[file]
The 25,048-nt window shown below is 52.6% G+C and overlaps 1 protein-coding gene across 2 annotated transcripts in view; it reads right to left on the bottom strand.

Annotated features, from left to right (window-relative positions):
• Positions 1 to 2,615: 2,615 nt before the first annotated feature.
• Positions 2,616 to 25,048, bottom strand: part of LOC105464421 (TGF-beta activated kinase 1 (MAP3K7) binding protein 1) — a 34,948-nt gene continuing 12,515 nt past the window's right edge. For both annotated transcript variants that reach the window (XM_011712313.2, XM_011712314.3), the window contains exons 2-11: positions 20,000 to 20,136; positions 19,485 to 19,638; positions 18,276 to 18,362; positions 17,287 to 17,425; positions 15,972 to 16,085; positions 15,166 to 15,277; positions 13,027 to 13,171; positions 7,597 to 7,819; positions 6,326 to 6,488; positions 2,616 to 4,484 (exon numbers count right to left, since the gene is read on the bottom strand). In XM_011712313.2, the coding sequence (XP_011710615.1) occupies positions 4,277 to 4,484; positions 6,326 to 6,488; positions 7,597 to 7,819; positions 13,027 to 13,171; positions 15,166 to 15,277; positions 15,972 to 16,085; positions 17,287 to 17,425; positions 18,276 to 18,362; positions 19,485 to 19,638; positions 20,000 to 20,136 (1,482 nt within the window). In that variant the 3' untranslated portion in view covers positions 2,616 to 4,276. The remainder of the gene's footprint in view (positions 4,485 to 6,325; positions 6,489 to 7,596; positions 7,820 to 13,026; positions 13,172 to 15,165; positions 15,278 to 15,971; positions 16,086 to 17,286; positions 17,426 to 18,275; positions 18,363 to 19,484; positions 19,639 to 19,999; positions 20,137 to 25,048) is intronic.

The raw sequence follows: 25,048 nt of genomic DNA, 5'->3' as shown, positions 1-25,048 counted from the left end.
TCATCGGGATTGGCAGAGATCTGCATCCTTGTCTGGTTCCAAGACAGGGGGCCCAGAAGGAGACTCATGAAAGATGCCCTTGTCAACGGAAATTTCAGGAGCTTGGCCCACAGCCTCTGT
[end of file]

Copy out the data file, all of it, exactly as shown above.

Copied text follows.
The 25,048-nt window shown below is 52.6% G+C and overlaps 1 protein-coding gene across 2 annotated transcripts in view; it reads right to left on the bottom strand.

Annotated features, from left to right (window-relative positions):
• Positions 1 to 2,615: 2,615 nt before the first annotated feature.
• Positions 2,616 to 25,048, bottom strand: part of LOC105464421 (TGF-beta activated kinase 1 (MAP3K7) binding protein 1) — a 34,948-nt gene continuing 12,515 nt past the window's right edge. For both annotated transcript variants that reach the window (XM_011712313.2, XM_011712314.3), the window contains exons 2-11: positions 20,000 to 20,136; positions 19,485 to 19,638; positions 18,276 to 18,362; positions 17,287 to 17,425; positions 15,972 to 16,085; positions 15,166 to 15,277; positions 13,027 to 13,171; positions 7,597 to 7,819; positions 6,326 to 6,488; positions 2,616 to 4,484 (exon numbers count right to left, since the gene is read on the bottom strand). In XM_011712313.2, the coding sequence (XP_011710615.1) occupies positions 4,277 to 4,484; positions 6,326 to 6,488; positions 7,597 to 7,819; positions 13,027 to 13,171; positions 15,166 to 15,277; positions 15,972 to 16,085; positions 17,287 to 17,425; positions 18,276 to 18,362; positions 19,485 to 19,638; positions 20,000 to 20,136 (1,482 nt within the window). In that variant the 3' untranslated portion in view covers positions 2,616 to 4,276. The remainder of the gene's footprint in view (positions 4,485 to 6,325; positions 6,489 to 7,596; positions 7,820 to 13,026; positions 13,172 to 15,165; positions 15,278 to 15,971; positions 16,086 to 17,286; positions 17,426 to 18,275; positions 18,363 to 19,484; positions 19,639 to 19,999; positions 20,137 to 25,048) is intronic.

The raw sequence follows: 25,048 nt of genomic DNA, 5'->3' as shown, positions 1-25,048 counted from the left end.
TCATCGGGATTGGCAGAGATCTGCATCCTTGTCTGGTTCCAAGACAGGGGGCCCAGAAGGAGACTCATGAAAGATGCCCTTGTCAACGGAAATTTCAGGAGCTTGGCCCACAGCCTCTGT